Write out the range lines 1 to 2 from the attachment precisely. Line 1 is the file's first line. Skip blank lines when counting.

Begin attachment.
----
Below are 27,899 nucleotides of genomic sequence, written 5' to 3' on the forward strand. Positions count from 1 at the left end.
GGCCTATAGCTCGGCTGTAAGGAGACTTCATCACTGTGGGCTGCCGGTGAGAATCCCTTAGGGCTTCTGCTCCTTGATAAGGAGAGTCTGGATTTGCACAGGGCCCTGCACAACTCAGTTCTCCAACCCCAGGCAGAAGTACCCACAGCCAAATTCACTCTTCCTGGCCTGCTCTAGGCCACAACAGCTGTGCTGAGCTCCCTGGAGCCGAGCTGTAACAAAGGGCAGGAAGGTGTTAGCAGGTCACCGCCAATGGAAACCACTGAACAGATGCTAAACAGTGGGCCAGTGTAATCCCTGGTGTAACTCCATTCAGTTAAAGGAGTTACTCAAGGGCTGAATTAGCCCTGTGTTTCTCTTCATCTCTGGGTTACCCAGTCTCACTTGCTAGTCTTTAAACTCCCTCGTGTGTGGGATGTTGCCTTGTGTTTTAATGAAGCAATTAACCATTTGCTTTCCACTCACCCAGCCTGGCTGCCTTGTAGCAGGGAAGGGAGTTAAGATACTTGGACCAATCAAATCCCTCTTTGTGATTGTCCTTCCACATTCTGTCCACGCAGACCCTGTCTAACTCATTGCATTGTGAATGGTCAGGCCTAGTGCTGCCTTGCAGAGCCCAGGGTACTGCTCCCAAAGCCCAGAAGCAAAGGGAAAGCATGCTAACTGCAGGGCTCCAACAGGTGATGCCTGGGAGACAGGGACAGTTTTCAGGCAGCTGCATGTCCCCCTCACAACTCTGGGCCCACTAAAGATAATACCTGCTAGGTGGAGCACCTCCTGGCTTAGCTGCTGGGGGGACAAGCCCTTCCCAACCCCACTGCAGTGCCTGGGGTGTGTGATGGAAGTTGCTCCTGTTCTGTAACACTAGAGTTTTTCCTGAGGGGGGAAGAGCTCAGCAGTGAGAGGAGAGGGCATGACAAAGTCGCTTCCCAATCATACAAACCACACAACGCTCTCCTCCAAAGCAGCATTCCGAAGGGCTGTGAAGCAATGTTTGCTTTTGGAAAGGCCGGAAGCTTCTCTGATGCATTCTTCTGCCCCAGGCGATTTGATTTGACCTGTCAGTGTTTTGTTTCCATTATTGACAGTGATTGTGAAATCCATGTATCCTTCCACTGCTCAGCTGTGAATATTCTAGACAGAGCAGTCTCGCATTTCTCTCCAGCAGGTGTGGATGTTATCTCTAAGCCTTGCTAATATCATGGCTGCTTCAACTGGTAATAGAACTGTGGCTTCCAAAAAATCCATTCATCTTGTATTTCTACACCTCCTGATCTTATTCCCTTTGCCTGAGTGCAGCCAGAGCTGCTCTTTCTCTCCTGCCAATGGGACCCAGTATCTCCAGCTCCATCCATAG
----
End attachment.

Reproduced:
Below are 27,899 nucleotides of genomic sequence, written 5' to 3' on the forward strand. Positions count from 1 at the left end.
GGCCTATAGCTCGGCTGTAAGGAGACTTCATCACTGTGGGCTGCCGGTGAGAATCCCTTAGGGCTTCTGCTCCTTGATAAGGAGAGTCTGGATTTGCACAGGGCCCTGCACAACTCAGTTCTCCAACCCCAGGCAGAAGTACCCACAGCCAAATTCACTCTTCCTGGCCTGCTCTAGGCCACAACAGCTGTGCTGAGCTCCCTGGAGCCGAGCTGTAACAAAGGGCAGGAAGGTGTTAGCAGGTCACCGCCAATGGAAACCACTGAACAGATGCTAAACAGTGGGCCAGTGTAATCCCTGGTGTAACTCCATTCAGTTAAAGGAGTTACTCAAGGGCTGAATTAGCCCTGTGTTTCTCTTCATCTCTGGGTTACCCAGTCTCACTTGCTAGTCTTTAAACTCCCTCGTGTGTGGGATGTTGCCTTGTGTTTTAATGAAGCAATTAACCATTTGCTTTCCACTCACCCAGCCTGGCTGCCTTGTAGCAGGGAAGGGAGTTAAGATACTTGGACCAATCAAATCCCTCTTTGTGATTGTCCTTCCACATTCTGTCCACGCAGACCCTGTCTAACTCATTGCATTGTGAATGGTCAGGCCTAGTGCTGCCTTGCAGAGCCCAGGGTACTGCTCCCAAAGCCCAGAAGCAAAGGGAAAGCATGCTAACTGCAGGGCTCCAACAGGTGATGCCTGGGAGACAGGGACAGTTTTCAGGCAGCTGCATGTCCCCCTCACAACTCTGGGCCCACTAAAGATAATACCTGCTAGGTGGAGCACCTCCTGGCTTAGCTGCTGGGGGGACAAGCCCTTCCCAACCCCACTGCAGTGCCTGGGGTGTGTGATGGAAGTTGCTCCTGTTCTGTAACACTAGAGTTTTTCCTGAGGGGGGAAGAGCTCAGCAGTGAGAGGAGAGGGCATGACAAAGTCGCTTCCCAATCATACAAACCACACAACGCTCTCCTCCAAAGCAGCATTCCGAAGGGCTGTGAAGCAATGTTTGCTTTTGGAAAGGCCGGAAGCTTCTCTGATGCATTCTTCTGCCCCAGGCGATTTGATTTGACCTGTCAGTGTTTTGTTTCCATTATTGACAGTGATTGTGAAATCCATGTATCCTTCCACTGCTCAGCTGTGAATATTCTAGACAGAGCAGTCTCGCATTTCTCTCCAGCAGGTGTGGATGTTATCTCTAAGCCTTGCTAATATCATGGCTGCTTCAACTGGTAATAGAACTGTGGCTTCCAAAAAATCCATTCATCTTGTATTTCTACACCTCCTGATCTTATTCCCTTTGCCTGAGTGCAGCCAGAGCTGCTCTTTCTCTCCTGCCAATGGGACCCAGTATCTCCAGCTCCATCCATAG